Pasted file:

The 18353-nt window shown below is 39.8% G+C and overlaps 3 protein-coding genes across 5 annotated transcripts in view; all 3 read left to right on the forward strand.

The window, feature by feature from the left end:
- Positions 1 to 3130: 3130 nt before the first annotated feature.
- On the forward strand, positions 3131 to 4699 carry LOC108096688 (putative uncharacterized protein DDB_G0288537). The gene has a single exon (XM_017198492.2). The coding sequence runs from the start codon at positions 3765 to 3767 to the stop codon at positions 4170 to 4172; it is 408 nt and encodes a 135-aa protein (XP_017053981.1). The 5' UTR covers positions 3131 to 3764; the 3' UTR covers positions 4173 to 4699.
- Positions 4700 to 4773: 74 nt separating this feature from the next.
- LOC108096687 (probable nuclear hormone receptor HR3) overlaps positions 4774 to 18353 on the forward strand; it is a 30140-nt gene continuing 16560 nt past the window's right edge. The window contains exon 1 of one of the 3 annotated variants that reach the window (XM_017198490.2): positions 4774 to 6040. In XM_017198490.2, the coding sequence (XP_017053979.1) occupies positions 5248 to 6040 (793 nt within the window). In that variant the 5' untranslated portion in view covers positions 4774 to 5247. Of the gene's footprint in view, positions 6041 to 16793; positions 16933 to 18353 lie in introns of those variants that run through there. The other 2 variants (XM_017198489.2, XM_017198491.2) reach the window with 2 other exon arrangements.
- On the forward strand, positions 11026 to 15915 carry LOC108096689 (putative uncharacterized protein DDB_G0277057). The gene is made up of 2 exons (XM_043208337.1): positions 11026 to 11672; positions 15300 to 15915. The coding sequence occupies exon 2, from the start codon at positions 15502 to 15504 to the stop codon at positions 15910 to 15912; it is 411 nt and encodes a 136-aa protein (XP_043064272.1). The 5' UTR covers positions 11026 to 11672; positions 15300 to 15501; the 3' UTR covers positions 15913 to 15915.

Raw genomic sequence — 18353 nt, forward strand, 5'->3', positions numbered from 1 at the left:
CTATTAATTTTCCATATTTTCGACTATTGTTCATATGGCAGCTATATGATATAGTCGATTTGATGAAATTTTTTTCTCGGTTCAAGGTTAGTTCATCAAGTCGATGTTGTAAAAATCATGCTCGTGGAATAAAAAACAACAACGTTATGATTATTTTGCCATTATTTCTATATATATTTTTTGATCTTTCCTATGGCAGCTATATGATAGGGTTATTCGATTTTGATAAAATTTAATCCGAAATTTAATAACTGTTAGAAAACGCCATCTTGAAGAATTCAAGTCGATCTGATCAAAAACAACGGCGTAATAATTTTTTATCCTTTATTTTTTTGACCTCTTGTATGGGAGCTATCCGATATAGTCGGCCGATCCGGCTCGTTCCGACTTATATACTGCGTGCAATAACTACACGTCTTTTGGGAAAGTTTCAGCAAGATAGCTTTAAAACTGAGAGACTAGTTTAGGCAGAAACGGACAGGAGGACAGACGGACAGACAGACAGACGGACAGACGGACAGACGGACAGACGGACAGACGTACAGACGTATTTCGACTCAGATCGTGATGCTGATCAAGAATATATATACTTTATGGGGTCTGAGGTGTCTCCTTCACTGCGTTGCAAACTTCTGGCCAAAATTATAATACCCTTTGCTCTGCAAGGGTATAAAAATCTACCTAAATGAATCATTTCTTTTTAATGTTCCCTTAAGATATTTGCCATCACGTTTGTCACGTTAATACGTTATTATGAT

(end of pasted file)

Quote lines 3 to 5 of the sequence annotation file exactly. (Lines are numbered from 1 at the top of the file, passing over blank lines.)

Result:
- Positions 1 to 3130: 3130 nt before the first annotated feature.
- On the forward strand, positions 3131 to 4699 carry LOC108096688 (putative uncharacterized protein DDB_G0288537). The gene has a single exon (XM_017198492.2). The coding sequence runs from the start codon at positions 3765 to 3767 to the stop codon at positions 4170 to 4172; it is 408 nt and encodes a 135-aa protein (XP_017053981.1). The 5' UTR covers positions 3131 to 3764; the 3' UTR covers positions 4173 to 4699.
- Positions 4700 to 4773: 74 nt separating this feature from the next.